We face two challenges:
Twenty years ago, Bern Schwartz gymnasium adequately met the needs of scholar-athletes, but our sister institutions and even most secondary schools are steps ahead of us with state-of-the-art facilities. We must meet the increased expectations of prospective students and support the requirements of a Division III varsity athletic program.
We need to continue to provide programming supported by qualified staff that emphasizes the benefits of physical well-being for the life of the mind.
Our needs have not deterred us from developing an athletics, physical education and recreation model that complements Bryn Mawr's academic mission. Our extraordinary staff are passionate about their sports, their teaching responsibilities, and membership in the College community.
The Challenging Women campaign seeks to support students' increased interest in athletics and recreational sports, and to promote fitness among all members of the community. New funding will allow us to hire coaches and teachers who understand the role of sports and fitness at a rigorous undergraduate college and to provide equipment and programming to meet student demand. An addition to Bern Schwartz Gymnasium, anticipated in a later stage of the campaign, will secure the future of a strong athletics and physical education department that fosters the important link between mind and body.
For more information, please contact Amy Campbell at firstname.lastname@example.org.
On October 5, 2002 Bryn Mawr launched "Challenging Women: Investing in the Future of Bryn Mawr," a $225 million comprehensive fundraising campaign that will run until May 2007. Money raised in the campaign will be used to:
Support faculty, including new faculty positions in interdisciplinary fields;
Sustain new academic programs;
Increase funds for student aid;
Renovate a number of historic campus buildings;
Enhance programs and facilities in athletics, fitness, the arts, and community service;
Create new opportunities to link liberal arts education to the world outside the campus; and
Enrich technological resources for teaching and research.
For more information on investing in the future of Bryn Mawr, visit the College's campaign website.
Schwartz Gymnasium too popular!|
BY ROBIN REINEKE '04
For many women, the mere word "gym" provokes a groan. "Gym class" is even worse, prompting memories of embarrassing fumbles in a tank top and sneakers. A gym is not typically thought of as having value beyond providing a space for exercise. But Bryn Mawr's Schwartz Gymnasium has grown into a place with quite a sense of community. And it's not just Bryn Mawr students using the facilities-faculty, staff, alumnae/i; members of the Haverford campus community; and Bryn Mawr residents make use of the gym regularly.
The Bern Schwartz Gymnasium houses the Petts Dance Studio/Fitness Center, an eight-lane Olympic-sized pool, and two all-purpose basketball/badminton/volleyball courts, all of which were designed with women in mind. Even the stairs leading to the gym from up-campus are designed to fit a woman's gait.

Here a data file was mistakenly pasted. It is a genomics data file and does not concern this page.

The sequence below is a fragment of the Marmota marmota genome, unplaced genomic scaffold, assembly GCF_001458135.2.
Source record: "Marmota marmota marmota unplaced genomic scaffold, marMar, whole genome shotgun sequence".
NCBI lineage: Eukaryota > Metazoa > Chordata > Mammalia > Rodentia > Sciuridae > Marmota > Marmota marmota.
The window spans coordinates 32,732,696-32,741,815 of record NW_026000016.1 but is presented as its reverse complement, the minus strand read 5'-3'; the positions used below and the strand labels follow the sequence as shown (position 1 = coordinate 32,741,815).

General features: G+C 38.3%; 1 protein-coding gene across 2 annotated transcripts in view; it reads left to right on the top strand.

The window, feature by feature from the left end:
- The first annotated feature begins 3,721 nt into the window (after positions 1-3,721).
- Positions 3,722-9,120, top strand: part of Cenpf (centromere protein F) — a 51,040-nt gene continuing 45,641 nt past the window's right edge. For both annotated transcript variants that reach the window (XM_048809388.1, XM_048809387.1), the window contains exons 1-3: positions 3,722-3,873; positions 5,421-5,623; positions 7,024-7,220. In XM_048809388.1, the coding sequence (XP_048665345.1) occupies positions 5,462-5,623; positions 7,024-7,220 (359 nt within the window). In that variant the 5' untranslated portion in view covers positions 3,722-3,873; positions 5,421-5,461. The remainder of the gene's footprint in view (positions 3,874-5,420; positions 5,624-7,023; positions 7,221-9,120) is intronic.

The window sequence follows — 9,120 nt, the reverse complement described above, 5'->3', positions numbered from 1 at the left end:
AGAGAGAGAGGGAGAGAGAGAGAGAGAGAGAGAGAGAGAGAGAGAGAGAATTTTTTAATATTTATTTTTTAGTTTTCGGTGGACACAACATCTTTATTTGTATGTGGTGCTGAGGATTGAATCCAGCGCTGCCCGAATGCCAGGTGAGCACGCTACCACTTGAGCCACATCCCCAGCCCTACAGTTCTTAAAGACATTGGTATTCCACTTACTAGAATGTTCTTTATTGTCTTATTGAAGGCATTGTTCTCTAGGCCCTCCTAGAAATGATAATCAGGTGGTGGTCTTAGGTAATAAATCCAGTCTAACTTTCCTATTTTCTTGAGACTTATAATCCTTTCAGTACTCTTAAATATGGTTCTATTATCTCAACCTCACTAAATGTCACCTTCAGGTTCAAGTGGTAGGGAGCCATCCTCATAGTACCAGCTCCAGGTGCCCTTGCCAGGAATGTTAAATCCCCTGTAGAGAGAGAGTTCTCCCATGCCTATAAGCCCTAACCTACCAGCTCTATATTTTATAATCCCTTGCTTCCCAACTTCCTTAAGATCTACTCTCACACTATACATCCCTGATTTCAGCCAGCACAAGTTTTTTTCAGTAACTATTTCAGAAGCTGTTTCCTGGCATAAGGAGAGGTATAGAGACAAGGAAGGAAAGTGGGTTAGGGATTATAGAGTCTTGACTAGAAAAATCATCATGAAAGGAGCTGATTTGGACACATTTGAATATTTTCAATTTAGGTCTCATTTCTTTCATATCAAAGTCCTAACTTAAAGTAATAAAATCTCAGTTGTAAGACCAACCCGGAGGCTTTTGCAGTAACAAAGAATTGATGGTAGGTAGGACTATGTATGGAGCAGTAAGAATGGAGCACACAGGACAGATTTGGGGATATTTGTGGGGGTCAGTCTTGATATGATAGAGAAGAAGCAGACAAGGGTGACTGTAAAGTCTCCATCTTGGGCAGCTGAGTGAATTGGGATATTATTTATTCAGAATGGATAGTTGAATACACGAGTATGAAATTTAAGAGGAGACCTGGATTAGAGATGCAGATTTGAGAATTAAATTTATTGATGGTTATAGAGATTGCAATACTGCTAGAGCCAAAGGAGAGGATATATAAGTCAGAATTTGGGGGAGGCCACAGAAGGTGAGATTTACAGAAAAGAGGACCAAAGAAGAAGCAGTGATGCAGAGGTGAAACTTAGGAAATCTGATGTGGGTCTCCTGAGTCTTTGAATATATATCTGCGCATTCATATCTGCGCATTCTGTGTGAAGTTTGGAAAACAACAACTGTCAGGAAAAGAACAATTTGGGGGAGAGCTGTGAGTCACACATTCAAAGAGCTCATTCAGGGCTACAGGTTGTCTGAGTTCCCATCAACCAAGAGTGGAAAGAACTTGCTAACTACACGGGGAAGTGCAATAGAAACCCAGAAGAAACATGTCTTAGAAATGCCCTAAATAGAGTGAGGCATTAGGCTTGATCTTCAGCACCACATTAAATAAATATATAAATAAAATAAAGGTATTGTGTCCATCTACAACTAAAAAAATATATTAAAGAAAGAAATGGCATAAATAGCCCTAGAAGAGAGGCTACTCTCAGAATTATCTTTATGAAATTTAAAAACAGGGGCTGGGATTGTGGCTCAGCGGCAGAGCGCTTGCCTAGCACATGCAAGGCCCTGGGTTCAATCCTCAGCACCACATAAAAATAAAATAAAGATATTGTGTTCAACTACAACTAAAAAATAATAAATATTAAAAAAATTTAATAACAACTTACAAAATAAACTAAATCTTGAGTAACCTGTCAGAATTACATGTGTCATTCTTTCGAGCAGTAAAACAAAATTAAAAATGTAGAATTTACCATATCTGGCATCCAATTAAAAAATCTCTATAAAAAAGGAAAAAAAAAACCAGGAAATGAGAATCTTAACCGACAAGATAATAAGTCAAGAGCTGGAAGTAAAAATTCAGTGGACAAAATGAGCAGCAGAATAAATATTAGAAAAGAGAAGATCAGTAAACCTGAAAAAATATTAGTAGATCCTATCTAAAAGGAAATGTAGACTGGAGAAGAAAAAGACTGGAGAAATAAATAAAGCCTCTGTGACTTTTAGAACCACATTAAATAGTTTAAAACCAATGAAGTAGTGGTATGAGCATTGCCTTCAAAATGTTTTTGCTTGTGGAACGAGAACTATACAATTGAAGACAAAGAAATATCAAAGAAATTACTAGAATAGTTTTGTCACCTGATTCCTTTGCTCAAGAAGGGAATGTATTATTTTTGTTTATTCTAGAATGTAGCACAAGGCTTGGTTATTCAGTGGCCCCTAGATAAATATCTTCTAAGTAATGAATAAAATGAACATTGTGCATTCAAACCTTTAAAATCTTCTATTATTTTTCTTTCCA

Though the fitness center is co-ed, most of the users are women. "I feel very safe in our gym," said Ali Briggs '04, relaxing on a couch after a strenuous workout. "With the all-female environment, I don't feel like I have to compete with men who can bench-press at 250 pounds." Emmy Davison, a sophomore at Haverford, has enjoyed utilizing the indoor pool (Haverford doesn't have one) and the fitness center since her freshman year. "The ambience is great," she said with enthusiasm. "It's spacious and well-lit. Plus, I think having all women can make you less self-conscious."
Many Haverford women use the Bryn Mawr fitness center. Briggs thinks this is a good thing. "It makes me happy whenever I see Haverford women using the gym," she said with a grin. "I think it's great whenever they are over here, at this half of the bi-co." Director of Athletics and Physical Education Amy Campbell agrees. "The fitness center is open to the entire bi-co community," she said in her cabin-like office near the fitness center. "Recreation is one area where you can bring together a lot of different people."
There are many programs that are appreciated by non-students, such as the master's swim class, offered by Judy Wolfe. "The master's swim class is a really great environment to get some exercise," said Joel Lowenstein, a Bryn Mawr resident, "and it's open to community members as well as students." Several years ago, Bill Crawford, professor emeritus of geology, started a faculty badminton club. Today the club is alive and thriving, with students as well as staff participating. (See www.brynmawr.edu/emeritus/about.html.)
The only drawback to the gym as of now is that there is not enough of it! Signing up for gym classes at Bryn Mawr can be as competitive and nerve-wracking as signing up for academic classes. As many as 60 people have attempted to register for 15-person classes. So why not offer more? As Amy Campbell explained, the popular classes (such as Pilates, yoga, or African drumming) are taught by outside experts. "It's really a matter of budgeting," she explained. The fitness center itself attracts crowds of visitors during peak hours, before classes and at noontime. After 5 p.m., it is always filled to capacity, often leaving some people unable to work out. "It would be nice if there were more treadmills, bikes, and ellipticals," said Neta Borshansky '03. "But in general it is nice to see the gym being used by more and more people."
This 2/17/03 article is reprinted by permission of the Bi-Co News. Robin Reineke is an anthropology major and creative writing minor from Seattle, WA.